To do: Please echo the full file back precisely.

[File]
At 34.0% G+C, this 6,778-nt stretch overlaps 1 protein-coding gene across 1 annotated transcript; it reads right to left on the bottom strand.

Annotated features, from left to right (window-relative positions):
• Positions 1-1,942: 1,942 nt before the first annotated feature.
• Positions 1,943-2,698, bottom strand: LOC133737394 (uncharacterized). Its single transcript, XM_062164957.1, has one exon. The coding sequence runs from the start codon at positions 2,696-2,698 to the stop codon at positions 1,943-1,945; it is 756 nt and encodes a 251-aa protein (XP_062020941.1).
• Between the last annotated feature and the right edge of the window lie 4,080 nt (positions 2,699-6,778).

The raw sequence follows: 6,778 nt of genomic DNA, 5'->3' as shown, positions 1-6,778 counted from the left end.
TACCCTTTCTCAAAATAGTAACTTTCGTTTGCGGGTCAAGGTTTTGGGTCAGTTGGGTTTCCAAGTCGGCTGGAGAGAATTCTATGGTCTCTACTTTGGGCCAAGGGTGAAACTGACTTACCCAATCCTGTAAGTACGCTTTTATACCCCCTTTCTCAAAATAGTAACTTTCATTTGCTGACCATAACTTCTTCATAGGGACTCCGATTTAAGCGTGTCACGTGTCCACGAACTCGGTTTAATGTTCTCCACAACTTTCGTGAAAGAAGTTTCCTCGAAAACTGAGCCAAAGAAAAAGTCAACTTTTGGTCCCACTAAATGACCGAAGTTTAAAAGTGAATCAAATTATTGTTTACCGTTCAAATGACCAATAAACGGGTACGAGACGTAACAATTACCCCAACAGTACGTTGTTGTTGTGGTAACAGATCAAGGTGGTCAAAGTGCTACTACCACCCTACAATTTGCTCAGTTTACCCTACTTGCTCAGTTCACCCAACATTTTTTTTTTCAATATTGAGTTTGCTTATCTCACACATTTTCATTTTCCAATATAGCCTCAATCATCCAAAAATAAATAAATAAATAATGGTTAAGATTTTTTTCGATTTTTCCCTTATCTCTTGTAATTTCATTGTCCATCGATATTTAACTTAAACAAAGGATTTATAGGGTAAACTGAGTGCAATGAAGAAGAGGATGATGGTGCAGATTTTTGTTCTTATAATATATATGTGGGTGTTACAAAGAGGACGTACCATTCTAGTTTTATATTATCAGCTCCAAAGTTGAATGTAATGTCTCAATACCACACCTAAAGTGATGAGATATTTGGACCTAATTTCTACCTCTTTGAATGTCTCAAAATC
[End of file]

At 34.0% G+C, this 6,778-nt stretch overlaps 1 protein-coding gene across 1 annotated transcript; it reads right to left on the bottom strand.

Annotated features, from left to right (window-relative positions):
• Positions 1-1,942: 1,942 nt before the first annotated feature.
• Positions 1,943-2,698, bottom strand: LOC133737394 (uncharacterized). Its single transcript, XM_062164957.1, has one exon. The coding sequence runs from the start codon at positions 2,696-2,698 to the stop codon at positions 1,943-1,945; it is 756 nt and encodes a 251-aa protein (XP_062020941.1).
• Between the last annotated feature and the right edge of the window lie 4,080 nt (positions 2,699-6,778).

The raw sequence follows: 6,778 nt of genomic DNA, 5'->3' as shown, positions 1-6,778 counted from the left end.
TACCCTTTCTCAAAATAGTAACTTTCGTTTGCGGGTCAAGGTTTTGGGTCAGTTGGGTTTCCAAGTCGGCTGGAGAGAATTCTATGGTCTCTACTTTGGGCCAAGGGTGAAACTGACTTACCCAATCCTGTAAGTACGCTTTTATACCCCCTTTCTCAAAATAGTAACTTTCATTTGCTGACCATAACTTCTTCATAGGGACTCCGATTTAAGCGTGTCACGTGTCCACGAACTCGGTTTAATGTTCTCCACAACTTTCGTGAAAGAAGTTTCCTCGAAAACTGAGCCAAAGAAAAAGTCAACTTTTGGTCCCACTAAATGACCGAAGTTTAAAAGTGAATCAAATTATTGTTTACCGTTCAAATGACCAATAAACGGGTACGAGACGTAACAATTACCCCAACAGTACGTTGTTGTTGTGGTAACAGATCAAGGTGGTCAAAGTGCTACTACCACCCTACAATTTGCTCAGTTTACCCTACTTGCTCAGTTCACCCAACATTTTTTTTTTCAATATTGAGTTTGCTTATCTCACACATTTTCATTTTCCAATATAGCCTCAATCATCCAAAAATAAATAAATAAATAATGGTTAAGATTTTTTTCGATTTTTCCCTTATCTCTTGTAATTTCATTGTCCATCGATATTTAACTTAAACAAAGGATTTATAGGGTAAACTGAGTGCAATGAAGAAGAGGATGATGGTGCAGATTTTTGTTCTTATAATATATATGTGGGTGTTACAAAGAGGACGTACCATTCTAGTTTTATATTATCAGCTCCAAAGTTGAATGTAATGTCTCAATACCACACCTAAAGTGATGAGATATTTGGACCTAATTTCTACCTCTTTGAATGTCTCAAAATC